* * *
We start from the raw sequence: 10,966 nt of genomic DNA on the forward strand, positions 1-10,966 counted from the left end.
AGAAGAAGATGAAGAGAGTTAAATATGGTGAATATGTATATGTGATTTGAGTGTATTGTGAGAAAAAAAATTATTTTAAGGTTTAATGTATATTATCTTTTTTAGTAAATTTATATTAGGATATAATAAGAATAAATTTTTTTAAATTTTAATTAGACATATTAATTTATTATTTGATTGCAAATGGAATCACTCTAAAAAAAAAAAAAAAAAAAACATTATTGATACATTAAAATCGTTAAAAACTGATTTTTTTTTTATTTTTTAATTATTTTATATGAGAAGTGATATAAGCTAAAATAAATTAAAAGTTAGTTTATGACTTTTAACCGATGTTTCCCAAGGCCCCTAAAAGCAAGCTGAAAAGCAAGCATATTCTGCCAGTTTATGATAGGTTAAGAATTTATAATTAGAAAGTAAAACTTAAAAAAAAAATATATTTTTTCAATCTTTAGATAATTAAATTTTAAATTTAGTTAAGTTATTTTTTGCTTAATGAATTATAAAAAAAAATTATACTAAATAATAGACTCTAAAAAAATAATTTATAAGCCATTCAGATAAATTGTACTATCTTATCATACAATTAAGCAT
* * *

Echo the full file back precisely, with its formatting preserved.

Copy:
We start from the raw sequence: 10,966 nt of genomic DNA on the forward strand, positions 1-10,966 counted from the left end.
AGAAGAAGATGAAGAGAGTTAAATATGGTGAATATGTATATGTGATTTGAGTGTATTGTGAGAAAAAAAATTATTTTAAGGTTTAATGTATATTATCTTTTTTAGTAAATTTATATTAGGATATAATAAGAATAAATTTTTTTAAATTTTAATTAGACATATTAATTTATTATTTGATTGCAAATGGAATCACTCTAAAAAAAAAAAAAAAAAAAACATTATTGATACATTAAAATCGTTAAAAACTGATTTTTTTTTTATTTTTTAATTATTTTATATGAGAAGTGATATAAGCTAAAATAAATTAAAAGTTAGTTTATGACTTTTAACCGATGTTTCCCAAGGCCCCTAAAAGCAAGCTGAAAAGCAAGCATATTCTGCCAGTTTATGATAGGTTAAGAATTTATAATTAGAAAGTAAAACTTAAAAAAAAAATATATTTTTTCAATCTTTAGATAATTAAATTTTAAATTTAGTTAAGTTATTTTTTGCTTAATGAATTATAAAAAAAAATTATACTAAATAATAGACTCTAAAAAAATAATTTATAAGCCATTCAGATAAATTGTACTATCTTATCATACAATTAAGCAT